[Eliezer]: Crickets can be heard in the background because it’s nighttime. Away from the coast, the island feels like being in the countryside. It’s a day in late November 2023 and Sandra is trying to explain how life here changed almost two years ago, when Nayib Bukele’s government imposed an emergency regime on the country.

In March 2022, when Bukele had been president for almost three years, El Salvador experienced the most violent weekend so far this century: 87 murders in three days. Amid this wave of homicides, Bukele requested the Legislative Assembly to decree an emergency regime, which includes the possibility of suspending some constitutional rights in extreme situations such as catastrophes, epidemics, or disturbance of public order. The constitution stipulates that these rights may only be suspended for 30 days, with the possibility of extension for the same period.

When I went to the island in November 2023, the regime had already been in place for almost two years without interruption. There, Sandra told me what it was like to grow up in a community where the children weren’t afraid of gangs, but of the “cadejo”: a ghostly dog dragging a chain that scares those up late, a Mesoamerican version of the boogeyman. 

[Sandra]: What time did I go home? At 10, 11 o’clock at night. My grandmother said: «Don’t come back at night, the cadejo will get you». And yes, before it was the cadejo and the so-called «duende» (goblin). That’s what we were afraid of. If there had been crime, do you think we would have stayed out playing in the streets until 10, 11, or 12 at night?

[Carlos Martínez]: Espíritu Santo Island is an extraordinary vantage point to understand the scope of the emergency regime and its consequences. Firstly, because it’s an island and therefore the population is limited. There are about 1,300 to 1,400 people. Everyone knows each other…

[Silvia]: This is Salvadoran journalist Carlos Martínez, a special investigations reporter at El Faro.

[Carlos]: So it’s very easy to have an overall idea of all the people who live there and the effects that the regime has on a micro-society like this.

[Silvia]: Carlos has researched and written about violence in El Salvador for many years. In mid-2022, he received information that dozens of people had been detained on that island under the emergency regime, which suspended basic rights such as the right to defense or the presumption of innocence. That wasn’t unusual, because people were being detained everywhere. But they told him something that caught his attention:

[Carlos]: They took people from an island where there were no gangs.

[Silvia]: That’s the second reason why Carlos says that this island is an ideal place to understand the scope of the emergency regime and its consequences: because there were never gangs here.

[Carlos]: It was surprising for me because after a decade of covering gangs, every time I thought a place didn’t have gangs, it did. And what I found on that island, after the many months I spent reporting there, has fully convinced me that there was never a criminal group operating on the island.

[Silvia]: Carlos recounts that what he found in El Espíritu Santo was something uncommon in the country. It was a community of poor farmers and fishermen who had managed to resist the two things that had shattered the collective life of Salvadorans in the last forty years: the civil war first, and then the presence of gangs.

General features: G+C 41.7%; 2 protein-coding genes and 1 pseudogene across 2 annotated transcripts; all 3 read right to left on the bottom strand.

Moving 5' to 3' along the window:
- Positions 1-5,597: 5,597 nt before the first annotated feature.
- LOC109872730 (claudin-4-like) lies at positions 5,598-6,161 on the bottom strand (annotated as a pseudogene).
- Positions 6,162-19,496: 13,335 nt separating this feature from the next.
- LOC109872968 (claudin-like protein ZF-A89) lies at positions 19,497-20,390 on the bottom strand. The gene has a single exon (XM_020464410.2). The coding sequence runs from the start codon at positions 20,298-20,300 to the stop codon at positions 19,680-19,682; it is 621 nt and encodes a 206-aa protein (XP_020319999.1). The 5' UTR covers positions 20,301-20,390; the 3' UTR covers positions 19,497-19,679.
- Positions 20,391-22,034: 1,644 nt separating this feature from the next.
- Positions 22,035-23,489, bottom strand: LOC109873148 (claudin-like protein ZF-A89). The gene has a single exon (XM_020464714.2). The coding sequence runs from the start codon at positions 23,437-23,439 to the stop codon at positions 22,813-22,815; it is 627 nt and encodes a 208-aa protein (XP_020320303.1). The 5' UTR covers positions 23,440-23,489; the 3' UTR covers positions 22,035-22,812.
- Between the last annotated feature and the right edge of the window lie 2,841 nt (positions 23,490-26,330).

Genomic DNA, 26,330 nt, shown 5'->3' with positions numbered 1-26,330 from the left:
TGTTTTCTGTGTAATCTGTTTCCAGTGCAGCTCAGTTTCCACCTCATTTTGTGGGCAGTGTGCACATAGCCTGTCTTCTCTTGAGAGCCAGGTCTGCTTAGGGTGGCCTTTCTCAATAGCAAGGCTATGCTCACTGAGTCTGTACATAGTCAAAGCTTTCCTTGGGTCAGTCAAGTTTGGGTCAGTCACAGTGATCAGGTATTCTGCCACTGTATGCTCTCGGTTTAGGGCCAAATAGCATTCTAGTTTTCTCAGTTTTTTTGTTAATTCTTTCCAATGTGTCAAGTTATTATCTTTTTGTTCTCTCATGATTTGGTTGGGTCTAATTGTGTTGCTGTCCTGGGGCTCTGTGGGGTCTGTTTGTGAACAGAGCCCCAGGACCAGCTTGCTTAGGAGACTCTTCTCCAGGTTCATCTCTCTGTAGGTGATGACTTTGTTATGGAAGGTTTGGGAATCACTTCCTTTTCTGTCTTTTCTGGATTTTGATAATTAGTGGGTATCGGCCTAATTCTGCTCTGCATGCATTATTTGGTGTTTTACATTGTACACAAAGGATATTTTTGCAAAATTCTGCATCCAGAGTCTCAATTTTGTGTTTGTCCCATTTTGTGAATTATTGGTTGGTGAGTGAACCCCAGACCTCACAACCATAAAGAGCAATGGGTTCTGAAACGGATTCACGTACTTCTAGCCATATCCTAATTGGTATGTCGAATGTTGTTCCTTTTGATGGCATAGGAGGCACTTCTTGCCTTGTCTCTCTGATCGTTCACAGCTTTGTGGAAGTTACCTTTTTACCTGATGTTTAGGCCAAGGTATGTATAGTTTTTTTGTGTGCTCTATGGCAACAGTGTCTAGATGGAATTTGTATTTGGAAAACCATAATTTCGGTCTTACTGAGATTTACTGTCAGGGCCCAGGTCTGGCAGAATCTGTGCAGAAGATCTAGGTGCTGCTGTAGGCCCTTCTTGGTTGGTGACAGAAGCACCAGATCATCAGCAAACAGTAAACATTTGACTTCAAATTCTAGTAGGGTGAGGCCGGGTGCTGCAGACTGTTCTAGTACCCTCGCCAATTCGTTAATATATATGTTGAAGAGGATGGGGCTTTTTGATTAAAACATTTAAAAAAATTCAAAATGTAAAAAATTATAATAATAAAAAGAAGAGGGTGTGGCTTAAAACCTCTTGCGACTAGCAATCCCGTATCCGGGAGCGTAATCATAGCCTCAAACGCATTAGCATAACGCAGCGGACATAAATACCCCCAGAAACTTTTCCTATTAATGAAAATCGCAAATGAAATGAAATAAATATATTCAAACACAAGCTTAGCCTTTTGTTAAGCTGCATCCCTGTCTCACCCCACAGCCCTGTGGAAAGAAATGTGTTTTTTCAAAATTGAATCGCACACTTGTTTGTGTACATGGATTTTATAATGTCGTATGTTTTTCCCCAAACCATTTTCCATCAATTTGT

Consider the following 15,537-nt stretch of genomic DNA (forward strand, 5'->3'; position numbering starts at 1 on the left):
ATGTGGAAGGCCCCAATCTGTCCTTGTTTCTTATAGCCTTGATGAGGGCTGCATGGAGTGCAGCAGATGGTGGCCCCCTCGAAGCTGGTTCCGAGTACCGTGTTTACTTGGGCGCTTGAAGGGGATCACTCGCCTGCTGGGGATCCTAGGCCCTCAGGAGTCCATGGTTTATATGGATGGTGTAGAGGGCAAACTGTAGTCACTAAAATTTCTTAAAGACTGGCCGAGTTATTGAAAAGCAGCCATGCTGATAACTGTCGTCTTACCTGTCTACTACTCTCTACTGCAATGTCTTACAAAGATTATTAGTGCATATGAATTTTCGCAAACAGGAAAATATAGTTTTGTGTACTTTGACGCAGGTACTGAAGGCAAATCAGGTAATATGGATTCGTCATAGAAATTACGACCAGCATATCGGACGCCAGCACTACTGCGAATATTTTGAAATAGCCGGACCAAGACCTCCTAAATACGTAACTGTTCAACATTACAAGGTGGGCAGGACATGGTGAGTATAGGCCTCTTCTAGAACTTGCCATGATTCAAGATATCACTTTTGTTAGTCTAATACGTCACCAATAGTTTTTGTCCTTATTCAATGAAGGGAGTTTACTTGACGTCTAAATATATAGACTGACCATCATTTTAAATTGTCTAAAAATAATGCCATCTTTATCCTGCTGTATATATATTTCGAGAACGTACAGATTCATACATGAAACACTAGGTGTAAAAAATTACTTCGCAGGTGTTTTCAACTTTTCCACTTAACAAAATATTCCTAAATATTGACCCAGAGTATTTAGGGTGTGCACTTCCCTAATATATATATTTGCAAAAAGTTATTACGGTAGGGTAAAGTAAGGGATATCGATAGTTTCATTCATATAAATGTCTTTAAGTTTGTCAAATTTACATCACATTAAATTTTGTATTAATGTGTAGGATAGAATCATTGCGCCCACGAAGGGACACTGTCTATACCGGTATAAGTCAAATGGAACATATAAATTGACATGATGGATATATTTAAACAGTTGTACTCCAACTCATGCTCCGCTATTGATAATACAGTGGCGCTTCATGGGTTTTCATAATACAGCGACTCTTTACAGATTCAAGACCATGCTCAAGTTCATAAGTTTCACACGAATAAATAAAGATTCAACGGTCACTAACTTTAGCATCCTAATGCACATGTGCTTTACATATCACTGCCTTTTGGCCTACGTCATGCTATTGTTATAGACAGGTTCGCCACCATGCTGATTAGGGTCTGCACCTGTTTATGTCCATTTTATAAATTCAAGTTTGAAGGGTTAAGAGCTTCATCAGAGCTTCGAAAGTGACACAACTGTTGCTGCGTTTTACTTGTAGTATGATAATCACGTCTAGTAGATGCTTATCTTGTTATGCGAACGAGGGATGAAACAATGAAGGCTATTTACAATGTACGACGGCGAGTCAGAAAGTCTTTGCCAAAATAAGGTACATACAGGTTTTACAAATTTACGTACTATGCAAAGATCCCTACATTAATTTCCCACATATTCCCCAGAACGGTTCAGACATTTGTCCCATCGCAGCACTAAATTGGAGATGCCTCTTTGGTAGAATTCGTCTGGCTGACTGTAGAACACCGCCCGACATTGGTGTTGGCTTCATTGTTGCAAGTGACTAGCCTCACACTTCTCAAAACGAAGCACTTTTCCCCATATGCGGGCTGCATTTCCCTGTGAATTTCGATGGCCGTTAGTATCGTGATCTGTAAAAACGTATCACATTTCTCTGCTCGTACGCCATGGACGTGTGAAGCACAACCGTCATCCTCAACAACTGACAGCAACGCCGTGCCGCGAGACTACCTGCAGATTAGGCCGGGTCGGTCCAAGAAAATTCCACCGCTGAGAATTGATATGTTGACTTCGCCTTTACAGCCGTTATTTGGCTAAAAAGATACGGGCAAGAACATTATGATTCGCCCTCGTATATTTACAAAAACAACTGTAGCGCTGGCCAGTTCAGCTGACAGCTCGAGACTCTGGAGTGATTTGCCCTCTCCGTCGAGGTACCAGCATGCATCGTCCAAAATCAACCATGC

[Carlos]: It was a place with such an intact social fabric, so difficult to find in a country as fractured as El Salvador, even the civil war hadn’t damaged it. A civil war, by definition, divides a country and the people who inhabit it. The presence of gangs meant people couldn’t trust even their neighbor’s child. And they managed to survive that. They managed to endure over time, considering that they inhabited a place where their neighbors were allies or at least known to each other.

[Eliezer]: All that began to break down with the emergency regime, when police and soldiers arrived on the island and, in different incursions, arrested more than 20 people in the name of the war against the gangs. Sandra was there, waiting for passengers with her motorcycle cab, when they took the first group: five boatmen who worked ferrying people between the island and Puerto El Triunfo, located opposite it. The locals got scared, Sandra says.

[Sandra]: If in the time of the war we didn’t experience this, why is it happening now? So people were afraid, asking: “Why? Why? What happened? Why did they take him away?” I mean, people started asking questions, well, because everyone who was taken away, we’d known them, as I said, since we were little. I’d grown up with some of them and watched others be born and grow up.

[Carlos]: The arrests that were made were unheard of. Everyone on the island knew exactly what everyone was up to, what each person did for a living, and everyone also realized the circumstances under which they were arrested.

[Eliezer]: The arrests in El Espíritu Santo began pretty much at the start of the regime. Soon, the inhabitants stopped going out at night. Other boogeymen appeared.

[Carlos]: The terror, for example, the fear of the night and the fear of the soldiers and the police, the awareness of their absolute power and, on top of everything, the abrupt rupture of the social fabric they had managed to maintain despite everything.

[Silvia]: Since it was decreed in March 2022, the emergency regime has become a form of government in El Salvador. It has already been extended to 22 months, accumulating thousands of reports of arbitrary arrests, abuse, and torture. It is possibly President Nayib Bukele’s most commended measure, one that ultimately made him one of the most popular politicians in the Americas. It was also a perfect excuse for the government, who had never been a big fan of transparency, to block access to key information such as state purchases or detailed statistics on homicides and disappearances. It placed the country in a state of war and left it in the dark, forced to believe.